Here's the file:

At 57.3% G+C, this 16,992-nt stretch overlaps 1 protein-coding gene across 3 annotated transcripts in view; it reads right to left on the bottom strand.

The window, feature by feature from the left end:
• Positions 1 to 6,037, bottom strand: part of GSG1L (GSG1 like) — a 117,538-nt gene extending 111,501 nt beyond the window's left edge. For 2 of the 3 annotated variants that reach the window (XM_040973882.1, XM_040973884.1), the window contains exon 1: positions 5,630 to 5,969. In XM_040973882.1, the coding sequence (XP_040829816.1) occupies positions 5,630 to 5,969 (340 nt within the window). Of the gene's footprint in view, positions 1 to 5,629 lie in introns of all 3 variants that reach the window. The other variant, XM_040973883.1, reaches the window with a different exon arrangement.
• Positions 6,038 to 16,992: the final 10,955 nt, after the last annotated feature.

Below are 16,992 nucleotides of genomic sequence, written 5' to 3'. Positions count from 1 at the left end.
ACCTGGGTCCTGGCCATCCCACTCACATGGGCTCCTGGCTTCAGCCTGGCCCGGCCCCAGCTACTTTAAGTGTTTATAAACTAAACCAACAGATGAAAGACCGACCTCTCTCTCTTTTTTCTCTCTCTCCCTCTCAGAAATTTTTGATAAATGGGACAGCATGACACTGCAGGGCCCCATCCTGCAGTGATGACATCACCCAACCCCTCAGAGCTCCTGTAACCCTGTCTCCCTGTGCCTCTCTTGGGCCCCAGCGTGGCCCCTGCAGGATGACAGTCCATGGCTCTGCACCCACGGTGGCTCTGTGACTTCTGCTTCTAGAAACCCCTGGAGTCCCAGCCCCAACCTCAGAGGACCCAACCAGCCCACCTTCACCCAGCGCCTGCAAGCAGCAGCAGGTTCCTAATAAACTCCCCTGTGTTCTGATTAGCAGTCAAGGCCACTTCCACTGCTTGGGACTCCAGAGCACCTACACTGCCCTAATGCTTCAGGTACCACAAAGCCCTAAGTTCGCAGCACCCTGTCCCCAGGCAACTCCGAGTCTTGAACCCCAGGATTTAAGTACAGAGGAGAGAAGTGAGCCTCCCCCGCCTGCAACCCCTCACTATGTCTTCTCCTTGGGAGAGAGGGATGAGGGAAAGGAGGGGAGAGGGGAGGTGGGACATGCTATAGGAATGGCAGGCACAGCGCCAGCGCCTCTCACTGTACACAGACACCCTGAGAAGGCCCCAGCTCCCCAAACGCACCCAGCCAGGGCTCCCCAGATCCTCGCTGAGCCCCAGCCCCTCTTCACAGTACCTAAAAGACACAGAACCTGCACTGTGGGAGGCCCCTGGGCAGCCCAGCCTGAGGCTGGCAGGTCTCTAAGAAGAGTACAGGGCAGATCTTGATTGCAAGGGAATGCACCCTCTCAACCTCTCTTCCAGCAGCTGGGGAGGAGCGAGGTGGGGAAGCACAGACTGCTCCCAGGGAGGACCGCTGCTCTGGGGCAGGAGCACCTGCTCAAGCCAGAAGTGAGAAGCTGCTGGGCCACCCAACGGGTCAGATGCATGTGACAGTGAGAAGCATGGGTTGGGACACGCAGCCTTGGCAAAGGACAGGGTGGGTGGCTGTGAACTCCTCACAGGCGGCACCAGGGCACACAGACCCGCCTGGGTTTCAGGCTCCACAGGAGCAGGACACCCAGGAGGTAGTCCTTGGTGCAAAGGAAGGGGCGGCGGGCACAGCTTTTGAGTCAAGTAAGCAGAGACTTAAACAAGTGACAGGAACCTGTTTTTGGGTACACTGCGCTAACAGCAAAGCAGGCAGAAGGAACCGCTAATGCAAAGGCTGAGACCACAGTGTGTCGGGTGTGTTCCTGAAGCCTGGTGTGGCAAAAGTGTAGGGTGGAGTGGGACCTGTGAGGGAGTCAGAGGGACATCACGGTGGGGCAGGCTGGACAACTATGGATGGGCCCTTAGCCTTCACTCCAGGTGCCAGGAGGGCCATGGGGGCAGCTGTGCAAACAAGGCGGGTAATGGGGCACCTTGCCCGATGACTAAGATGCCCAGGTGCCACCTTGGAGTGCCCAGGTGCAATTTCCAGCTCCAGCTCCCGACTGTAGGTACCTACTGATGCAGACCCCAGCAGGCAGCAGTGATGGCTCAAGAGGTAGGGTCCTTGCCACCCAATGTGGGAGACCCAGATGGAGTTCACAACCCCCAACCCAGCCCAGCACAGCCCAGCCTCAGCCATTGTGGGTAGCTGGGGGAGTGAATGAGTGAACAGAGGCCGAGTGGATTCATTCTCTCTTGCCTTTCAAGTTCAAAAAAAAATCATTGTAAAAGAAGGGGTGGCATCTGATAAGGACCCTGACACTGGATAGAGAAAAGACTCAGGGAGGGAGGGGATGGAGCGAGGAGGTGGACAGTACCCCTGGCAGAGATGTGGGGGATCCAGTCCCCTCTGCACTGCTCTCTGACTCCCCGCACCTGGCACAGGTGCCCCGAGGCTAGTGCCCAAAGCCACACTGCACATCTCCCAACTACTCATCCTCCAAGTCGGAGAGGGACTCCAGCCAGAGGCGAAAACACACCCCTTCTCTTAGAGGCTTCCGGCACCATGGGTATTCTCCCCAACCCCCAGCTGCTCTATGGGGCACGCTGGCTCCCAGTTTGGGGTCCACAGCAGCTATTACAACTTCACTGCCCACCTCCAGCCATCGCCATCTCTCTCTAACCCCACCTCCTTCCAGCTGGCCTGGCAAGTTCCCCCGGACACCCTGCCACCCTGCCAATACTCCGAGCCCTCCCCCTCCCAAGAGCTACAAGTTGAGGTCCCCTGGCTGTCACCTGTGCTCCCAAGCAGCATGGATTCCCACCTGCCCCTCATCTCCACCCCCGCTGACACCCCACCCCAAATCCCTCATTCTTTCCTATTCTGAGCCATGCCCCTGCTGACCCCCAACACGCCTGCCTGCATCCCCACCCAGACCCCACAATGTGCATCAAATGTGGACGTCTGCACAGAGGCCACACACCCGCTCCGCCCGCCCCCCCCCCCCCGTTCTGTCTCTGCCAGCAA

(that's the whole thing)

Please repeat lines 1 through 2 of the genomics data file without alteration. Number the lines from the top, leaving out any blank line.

At 57.3% G+C, this 16,992-nt stretch overlaps 1 protein-coding gene across 3 annotated transcripts in view; it reads right to left on the bottom strand.

The window, feature by feature from the left end: